It's been nearly a year since I blogged last. Sorry, different priorities. But I
A couple of things on my mind to catch you up with where I'm at -- some timely, some not so much:
1) If you're not sick of it already, how you doin', Game of Thrones?
Big fan of the books here, even though GRRM's writing evokes a massive clusterfuck; as such, I was really impressed with how the showrunners streamlined it into a lithe and springy animal. And yes, I acknowledge the depiction of unnecessary and added violence (particularly sexual) against women has clearly become lazy knee-jerk writing and a turnoff. That's why Outlander is where I've been getting my epic sword fighting fantasy lately, as well as really digging that a 70-year old white man is outdoing these young bucks in engaging a female audience.
(via Feminist Mad Max)
But, me = digression; back to brass tacks. I have been a bit reluctant to rejoin the world of GRRM because clusterfuck and because even with how overly rapey it is, the show seems to still be making that clusterfuck feel more cohesive. Reading not being a lot of humans to-do list anyway (boo!), I do also think that I'm not alone among people who still do enjoy reading. So, this:
Stop Defending "Game of Thrones": How HBO Gutted the Stories I Love
UGH. This shit is all over the internets. A slow build, from tweets his editor put up and took down, to GRRM's slow boil from happy go lucky collaborator to tsk tsker. Funny how this happens only prior to release of the next book. Call me a conspiracy theorist, but I see this phenomenon we are experiencing as an orchestrated way to generate renewed interest in the books. This is a huge franchise with lots of big players and massive money to be made, not a bunch of amateurs squabbling over scraps. If this crap really exists and it's not helpful to the machine, it gets locked down. Bleh.
Speaking of clusterfucks...
2) Rachel Dolezal: Black or White? A Woman's Story Stirs Up a Furor
I have been ignoring this story because it IS complicated, but a friend who is a creative writing professor and someone who has personally struggled with issues within her mixed family posted this bit to the Friendface from her friend, and it spoke to me.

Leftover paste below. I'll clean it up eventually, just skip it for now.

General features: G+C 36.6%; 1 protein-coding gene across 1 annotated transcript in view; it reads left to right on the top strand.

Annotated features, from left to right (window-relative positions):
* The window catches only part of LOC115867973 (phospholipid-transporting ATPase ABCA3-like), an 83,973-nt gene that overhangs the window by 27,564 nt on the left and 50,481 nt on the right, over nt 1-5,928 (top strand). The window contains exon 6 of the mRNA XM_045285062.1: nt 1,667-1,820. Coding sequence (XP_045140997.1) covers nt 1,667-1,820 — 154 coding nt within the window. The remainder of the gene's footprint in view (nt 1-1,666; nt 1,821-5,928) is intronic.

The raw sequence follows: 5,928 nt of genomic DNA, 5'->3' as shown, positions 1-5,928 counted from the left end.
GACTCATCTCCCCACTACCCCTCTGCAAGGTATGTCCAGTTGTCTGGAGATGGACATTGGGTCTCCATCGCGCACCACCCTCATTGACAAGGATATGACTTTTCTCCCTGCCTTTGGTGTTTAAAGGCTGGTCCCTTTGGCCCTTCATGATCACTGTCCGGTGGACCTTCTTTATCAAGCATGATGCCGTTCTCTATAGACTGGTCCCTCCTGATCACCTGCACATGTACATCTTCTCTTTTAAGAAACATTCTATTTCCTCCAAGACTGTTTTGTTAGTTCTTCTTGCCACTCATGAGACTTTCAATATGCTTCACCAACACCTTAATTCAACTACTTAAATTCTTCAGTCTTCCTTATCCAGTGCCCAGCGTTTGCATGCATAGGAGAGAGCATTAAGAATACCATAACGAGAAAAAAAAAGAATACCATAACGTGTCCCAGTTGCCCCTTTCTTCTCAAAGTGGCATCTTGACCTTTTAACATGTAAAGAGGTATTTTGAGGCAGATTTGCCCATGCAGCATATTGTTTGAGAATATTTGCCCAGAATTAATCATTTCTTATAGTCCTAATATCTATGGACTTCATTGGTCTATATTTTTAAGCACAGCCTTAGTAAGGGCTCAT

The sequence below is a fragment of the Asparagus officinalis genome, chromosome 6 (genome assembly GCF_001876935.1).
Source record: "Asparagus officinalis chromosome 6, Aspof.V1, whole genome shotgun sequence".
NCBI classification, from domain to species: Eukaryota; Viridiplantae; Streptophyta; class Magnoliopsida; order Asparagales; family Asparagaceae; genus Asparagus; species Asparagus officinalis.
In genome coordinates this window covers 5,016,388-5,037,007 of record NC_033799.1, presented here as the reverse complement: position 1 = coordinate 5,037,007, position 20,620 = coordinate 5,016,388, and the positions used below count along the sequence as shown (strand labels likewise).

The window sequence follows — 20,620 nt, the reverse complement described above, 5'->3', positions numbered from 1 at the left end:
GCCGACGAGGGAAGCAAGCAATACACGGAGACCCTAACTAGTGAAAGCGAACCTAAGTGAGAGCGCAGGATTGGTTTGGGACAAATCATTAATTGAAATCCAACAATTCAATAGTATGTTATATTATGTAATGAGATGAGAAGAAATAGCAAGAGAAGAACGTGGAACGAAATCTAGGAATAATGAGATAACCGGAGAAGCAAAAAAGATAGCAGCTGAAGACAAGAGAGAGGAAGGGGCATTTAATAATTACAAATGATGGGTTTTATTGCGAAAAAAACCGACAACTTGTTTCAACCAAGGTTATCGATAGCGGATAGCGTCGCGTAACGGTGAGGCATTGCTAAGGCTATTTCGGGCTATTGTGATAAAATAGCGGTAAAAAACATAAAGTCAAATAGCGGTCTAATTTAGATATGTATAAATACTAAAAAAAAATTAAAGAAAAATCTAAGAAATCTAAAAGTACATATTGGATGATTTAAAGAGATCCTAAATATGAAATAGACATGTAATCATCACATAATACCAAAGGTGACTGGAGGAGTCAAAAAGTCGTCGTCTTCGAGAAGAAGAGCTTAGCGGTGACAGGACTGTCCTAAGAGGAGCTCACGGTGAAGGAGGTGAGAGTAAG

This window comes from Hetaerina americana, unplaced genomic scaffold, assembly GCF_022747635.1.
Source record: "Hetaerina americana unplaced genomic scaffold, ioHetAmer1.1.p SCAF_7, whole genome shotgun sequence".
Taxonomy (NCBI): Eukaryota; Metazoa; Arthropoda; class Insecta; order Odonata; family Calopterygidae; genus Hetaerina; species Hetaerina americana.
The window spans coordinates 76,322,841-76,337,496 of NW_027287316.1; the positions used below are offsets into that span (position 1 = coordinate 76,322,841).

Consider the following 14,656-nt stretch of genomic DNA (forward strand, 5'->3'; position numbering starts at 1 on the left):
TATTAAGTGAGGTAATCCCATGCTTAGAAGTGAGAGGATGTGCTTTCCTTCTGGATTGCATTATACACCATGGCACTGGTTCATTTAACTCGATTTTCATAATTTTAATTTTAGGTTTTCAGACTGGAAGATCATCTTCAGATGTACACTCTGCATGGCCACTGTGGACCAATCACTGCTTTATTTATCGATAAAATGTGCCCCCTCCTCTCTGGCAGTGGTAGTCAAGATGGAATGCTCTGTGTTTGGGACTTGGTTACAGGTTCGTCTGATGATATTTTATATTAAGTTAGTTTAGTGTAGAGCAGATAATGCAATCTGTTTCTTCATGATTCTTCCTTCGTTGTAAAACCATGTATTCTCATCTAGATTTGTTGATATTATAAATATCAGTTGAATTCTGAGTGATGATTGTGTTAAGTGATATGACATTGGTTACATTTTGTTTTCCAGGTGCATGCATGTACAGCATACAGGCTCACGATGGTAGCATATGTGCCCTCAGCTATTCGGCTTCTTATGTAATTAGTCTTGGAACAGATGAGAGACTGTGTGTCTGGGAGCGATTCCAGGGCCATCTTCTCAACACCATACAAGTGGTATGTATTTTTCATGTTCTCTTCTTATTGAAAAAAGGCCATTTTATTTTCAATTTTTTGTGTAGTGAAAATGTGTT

Transracial Lives Matter: Rachel Dolezal and the Privilege of Racial Manipulation
It's a powerful piece of writing with some controversial ideas. To get the negatives out of the way first: I am a bit uncomfortable with the some of the more aggressive attitudes she shares regarding transracial adoption -- that there's somehow always an injustice that was done to the child, or the idea that seems to be put forth here that adoptive parents are complicit in destroying a child's potential identity if they involve them in white culture or should be ridiculed if they try to seek out ways to incorporate their child's racial or ethnic background in their daily lives. Another friend also pointed out that her only problem with this article is that the author says Dolezal adopted her black brother to gain authenticity, and how could this person possibly know why Dolezal did this, why can't it just be out of love? I, like my friend, am more inclined to think love might have had something to do with it. Nothing is perfect, and I always feel like love is completely divorced from a lot of these conversations.
Anyway, I wasn't adopted, but I was just talking to my husband about this within the context of my experience growing up as a biracial girl in a very small town, all-white environment. My parents both prepared and tried to heal me the best they could for how I was treated, and I identify with a lot of what she is saying. It is very hard for anyone who has an outside that looks like the dominant culture to understand what that privilege is truly like, and I say this as someone who has had the ability in the past to "pass" -- and let me tell you, I did it when I could because it DOES grant you privilege.
I get really tired though, and sometimes feel like the best way is what a white male friend from my hometown commented:
I'm so salty toward people's judgments at all anymore. I'm like an old man that's done caring about stuff like "opinions" grumble grumble life is too valuable. Let's get it over with and just say, "does it increase diversity or not?" If not, then let's not do that thing.
If only life was so simple. Can it be? Not until we all stop caring about judgments, which is a defining aspect of being human.
Labels: A Song of Ice and Fire, bloggity blog, facebook, female gaze, feminism, Game of Thrones, Mad Max, marketing, NY Times, Outlander, race issues, Salon, teevee, this is my hometown, Tom Hardy, women